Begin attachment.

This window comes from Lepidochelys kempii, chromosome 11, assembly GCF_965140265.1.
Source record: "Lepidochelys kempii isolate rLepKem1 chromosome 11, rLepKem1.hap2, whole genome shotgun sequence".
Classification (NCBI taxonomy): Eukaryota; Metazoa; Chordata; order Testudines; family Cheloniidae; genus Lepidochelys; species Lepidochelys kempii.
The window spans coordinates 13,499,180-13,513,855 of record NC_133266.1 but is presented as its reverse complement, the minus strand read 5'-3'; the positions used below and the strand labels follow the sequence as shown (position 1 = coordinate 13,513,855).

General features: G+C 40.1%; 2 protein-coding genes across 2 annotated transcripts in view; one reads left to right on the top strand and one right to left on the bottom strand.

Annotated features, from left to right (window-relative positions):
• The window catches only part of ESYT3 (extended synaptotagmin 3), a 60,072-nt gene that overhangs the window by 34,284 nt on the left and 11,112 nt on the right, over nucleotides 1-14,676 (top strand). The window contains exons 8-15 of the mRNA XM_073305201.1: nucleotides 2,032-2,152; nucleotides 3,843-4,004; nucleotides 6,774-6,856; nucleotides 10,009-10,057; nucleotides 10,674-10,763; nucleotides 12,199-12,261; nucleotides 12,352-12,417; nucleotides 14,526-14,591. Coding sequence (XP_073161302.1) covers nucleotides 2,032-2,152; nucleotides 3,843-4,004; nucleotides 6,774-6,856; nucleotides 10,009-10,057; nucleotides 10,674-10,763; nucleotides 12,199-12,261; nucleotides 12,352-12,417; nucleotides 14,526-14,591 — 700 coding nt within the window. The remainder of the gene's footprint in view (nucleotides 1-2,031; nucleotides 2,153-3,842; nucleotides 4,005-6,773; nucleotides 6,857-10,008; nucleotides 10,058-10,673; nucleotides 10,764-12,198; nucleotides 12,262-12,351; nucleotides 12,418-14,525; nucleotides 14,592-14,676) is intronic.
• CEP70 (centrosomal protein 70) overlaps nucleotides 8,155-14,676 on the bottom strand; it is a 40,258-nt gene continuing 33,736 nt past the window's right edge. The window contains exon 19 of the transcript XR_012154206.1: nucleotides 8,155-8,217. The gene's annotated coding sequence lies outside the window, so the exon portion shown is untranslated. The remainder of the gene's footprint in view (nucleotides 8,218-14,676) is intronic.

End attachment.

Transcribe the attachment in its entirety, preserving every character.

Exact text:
This window comes from Lepidochelys kempii, chromosome 11, assembly GCF_965140265.1.
Source record: "Lepidochelys kempii isolate rLepKem1 chromosome 11, rLepKem1.hap2, whole genome shotgun sequence".
Classification (NCBI taxonomy): Eukaryota; Metazoa; Chordata; order Testudines; family Cheloniidae; genus Lepidochelys; species Lepidochelys kempii.
The window spans coordinates 13,499,180-13,513,855 of record NC_133266.1 but is presented as its reverse complement, the minus strand read 5'-3'; the positions used below and the strand labels follow the sequence as shown (position 1 = coordinate 13,513,855).

General features: G+C 40.1%; 2 protein-coding genes across 2 annotated transcripts in view; one reads left to right on the top strand and one right to left on the bottom strand.

Annotated features, from left to right (window-relative positions):
• The window catches only part of ESYT3 (extended synaptotagmin 3), a 60,072-nt gene that overhangs the window by 34,284 nt on the left and 11,112 nt on the right, over nucleotides 1-14,676 (top strand). The window contains exons 8-15 of the mRNA XM_073305201.1: nucleotides 2,032-2,152; nucleotides 3,843-4,004; nucleotides 6,774-6,856; nucleotides 10,009-10,057; nucleotides 10,674-10,763; nucleotides 12,199-12,261; nucleotides 12,352-12,417; nucleotides 14,526-14,591. Coding sequence (XP_073161302.1) covers nucleotides 2,032-2,152; nucleotides 3,843-4,004; nucleotides 6,774-6,856; nucleotides 10,009-10,057; nucleotides 10,674-10,763; nucleotides 12,199-12,261; nucleotides 12,352-12,417; nucleotides 14,526-14,591 — 700 coding nt within the window. The remainder of the gene's footprint in view (nucleotides 1-2,031; nucleotides 2,153-3,842; nucleotides 4,005-6,773; nucleotides 6,857-10,008; nucleotides 10,058-10,673; nucleotides 10,764-12,198; nucleotides 12,262-12,351; nucleotides 12,418-14,525; nucleotides 14,592-14,676) is intronic.
• CEP70 (centrosomal protein 70) overlaps nucleotides 8,155-14,676 on the bottom strand; it is a 40,258-nt gene continuing 33,736 nt past the window's right edge. The window contains exon 19 of the transcript XR_012154206.1: nucleotides 8,155-8,217. The gene's annotated coding sequence lies outside the window, so the exon portion shown is untranslated. The remainder of the gene's footprint in view (nucleotides 8,218-14,676) is intronic.